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    Author(s): Warren P. Reed; J. Morgan Varner; Eric E. Knapp; Jesse K. Kreye
    Date: 2020
    Source: International Journal of Wildland Fire
    Publication Series: Scientific Journal (JRNL)
    Station: Pacific Southwest Research Station
    PDF: Download Publication  (948.0 KB)


    Mechanical mastication is a fuels treatment that shreds midstorey trees and shrubs into a compacted woody fuel layer to abate fire hazards in fire-prone ecosystems. Increased surface fuel loading from mastication may, however, lead to undesirable fire intensity, long-duration flaming or smouldering, and undesirable residual tree mortality. Two major questions facing fuels managers are: how long do masticated fuels persist, and how does the composition of masticated fuelbeds change over time? To evaluate these changes, we measured 25 masticated sites with a range of vegetation, species masticated and time since treatment (1–16 years) in the western US. Seven of the 25 sites were sampled nearly a decade earlier, providing a unique opportunity to document fuelbed changes. Woody fuel loading ranged from 12.1 to 91.9 Mg ha−1 across sites and was negatively related to time since treatment. At remeasured sites, woody fuel loads declined by 20%, with the greatest losses in 1- and 10-h woody fuels (69 and 33% reductions in mass respectively). Reductions were due to declines in number of particles and reduced specific gravity. Mastication treatments that generate greater proportions of smaller-diameter fuels may result in faster decomposition and potentially be more effective at mitigating fire hazard.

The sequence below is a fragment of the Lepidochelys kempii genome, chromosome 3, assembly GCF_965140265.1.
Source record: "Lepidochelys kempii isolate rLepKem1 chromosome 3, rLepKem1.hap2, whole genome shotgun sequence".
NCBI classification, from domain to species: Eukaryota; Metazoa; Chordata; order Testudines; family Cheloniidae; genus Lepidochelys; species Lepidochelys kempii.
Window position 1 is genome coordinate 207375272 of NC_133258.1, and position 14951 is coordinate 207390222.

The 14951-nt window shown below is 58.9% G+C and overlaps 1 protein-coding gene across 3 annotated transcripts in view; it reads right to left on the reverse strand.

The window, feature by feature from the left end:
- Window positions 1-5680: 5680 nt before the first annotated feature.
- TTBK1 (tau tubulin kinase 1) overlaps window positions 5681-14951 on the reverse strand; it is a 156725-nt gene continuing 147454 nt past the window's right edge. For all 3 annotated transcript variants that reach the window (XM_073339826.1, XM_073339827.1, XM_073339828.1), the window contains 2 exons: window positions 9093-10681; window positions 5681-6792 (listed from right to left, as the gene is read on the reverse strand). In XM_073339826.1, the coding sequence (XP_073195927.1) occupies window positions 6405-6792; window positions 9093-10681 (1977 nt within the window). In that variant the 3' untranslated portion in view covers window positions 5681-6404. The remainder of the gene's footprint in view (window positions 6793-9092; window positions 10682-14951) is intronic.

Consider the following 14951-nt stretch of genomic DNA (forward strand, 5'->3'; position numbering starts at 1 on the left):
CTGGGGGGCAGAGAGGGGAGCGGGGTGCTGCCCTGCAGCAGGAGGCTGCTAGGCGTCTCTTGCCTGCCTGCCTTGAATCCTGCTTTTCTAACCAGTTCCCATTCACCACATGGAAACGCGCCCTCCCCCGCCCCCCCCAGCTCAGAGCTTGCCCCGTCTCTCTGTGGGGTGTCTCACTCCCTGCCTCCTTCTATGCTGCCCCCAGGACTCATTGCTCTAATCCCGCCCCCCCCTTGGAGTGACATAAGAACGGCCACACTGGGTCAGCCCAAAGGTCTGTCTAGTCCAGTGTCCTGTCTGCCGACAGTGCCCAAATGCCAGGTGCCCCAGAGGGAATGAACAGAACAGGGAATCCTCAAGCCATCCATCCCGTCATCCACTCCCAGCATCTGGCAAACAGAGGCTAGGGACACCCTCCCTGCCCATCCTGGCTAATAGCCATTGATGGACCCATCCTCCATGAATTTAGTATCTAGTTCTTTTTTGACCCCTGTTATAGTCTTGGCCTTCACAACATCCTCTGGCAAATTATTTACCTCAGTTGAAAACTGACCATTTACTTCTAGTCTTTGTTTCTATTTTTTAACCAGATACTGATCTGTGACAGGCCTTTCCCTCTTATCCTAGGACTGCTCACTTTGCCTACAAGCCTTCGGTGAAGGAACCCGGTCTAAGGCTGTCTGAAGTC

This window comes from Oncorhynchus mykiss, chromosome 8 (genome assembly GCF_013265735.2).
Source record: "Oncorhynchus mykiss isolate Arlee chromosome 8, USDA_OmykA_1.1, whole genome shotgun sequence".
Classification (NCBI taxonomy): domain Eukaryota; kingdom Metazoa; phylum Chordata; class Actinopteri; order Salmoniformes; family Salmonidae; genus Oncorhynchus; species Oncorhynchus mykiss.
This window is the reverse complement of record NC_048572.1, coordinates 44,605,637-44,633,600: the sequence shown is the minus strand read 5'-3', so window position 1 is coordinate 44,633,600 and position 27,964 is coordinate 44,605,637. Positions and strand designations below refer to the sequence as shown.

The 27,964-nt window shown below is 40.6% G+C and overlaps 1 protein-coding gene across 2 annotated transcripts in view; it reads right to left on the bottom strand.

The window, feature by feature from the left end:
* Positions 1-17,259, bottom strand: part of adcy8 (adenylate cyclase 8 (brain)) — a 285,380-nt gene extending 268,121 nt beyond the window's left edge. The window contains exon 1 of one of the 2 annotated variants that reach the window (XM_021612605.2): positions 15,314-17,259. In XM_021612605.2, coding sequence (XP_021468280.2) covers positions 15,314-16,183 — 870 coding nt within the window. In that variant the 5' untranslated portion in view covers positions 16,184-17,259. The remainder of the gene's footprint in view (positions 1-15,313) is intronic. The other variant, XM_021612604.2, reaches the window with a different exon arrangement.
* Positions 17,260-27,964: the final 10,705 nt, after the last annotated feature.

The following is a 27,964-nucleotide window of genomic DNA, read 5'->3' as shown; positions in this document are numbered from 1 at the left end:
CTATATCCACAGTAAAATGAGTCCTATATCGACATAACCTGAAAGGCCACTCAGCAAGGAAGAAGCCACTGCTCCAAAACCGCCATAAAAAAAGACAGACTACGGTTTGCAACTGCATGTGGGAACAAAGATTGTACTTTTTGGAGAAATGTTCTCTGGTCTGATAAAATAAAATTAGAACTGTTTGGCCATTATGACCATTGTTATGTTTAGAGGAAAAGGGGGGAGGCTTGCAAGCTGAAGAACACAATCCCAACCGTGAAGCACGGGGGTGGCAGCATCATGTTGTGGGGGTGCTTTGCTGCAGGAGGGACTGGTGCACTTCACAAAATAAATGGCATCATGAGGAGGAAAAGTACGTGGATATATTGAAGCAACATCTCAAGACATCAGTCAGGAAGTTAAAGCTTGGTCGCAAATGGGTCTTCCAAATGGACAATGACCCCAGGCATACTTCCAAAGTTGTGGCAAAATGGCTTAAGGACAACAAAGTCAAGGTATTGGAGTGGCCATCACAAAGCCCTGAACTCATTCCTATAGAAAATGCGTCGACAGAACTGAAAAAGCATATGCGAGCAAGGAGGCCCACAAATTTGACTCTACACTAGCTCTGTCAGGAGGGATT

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    Reed, Warren P.; Varner, J. Morgan; Knapp, Eric E.; Kreye, Jesse K. 2020. Long-term changes in masticated woody fuelbeds in northern California and southern Oregon, USA. International Journal of Wildland Fire.


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    decomposition, fire hazard reduction, fuel loading, fuels treatments, timelag, woody fuels

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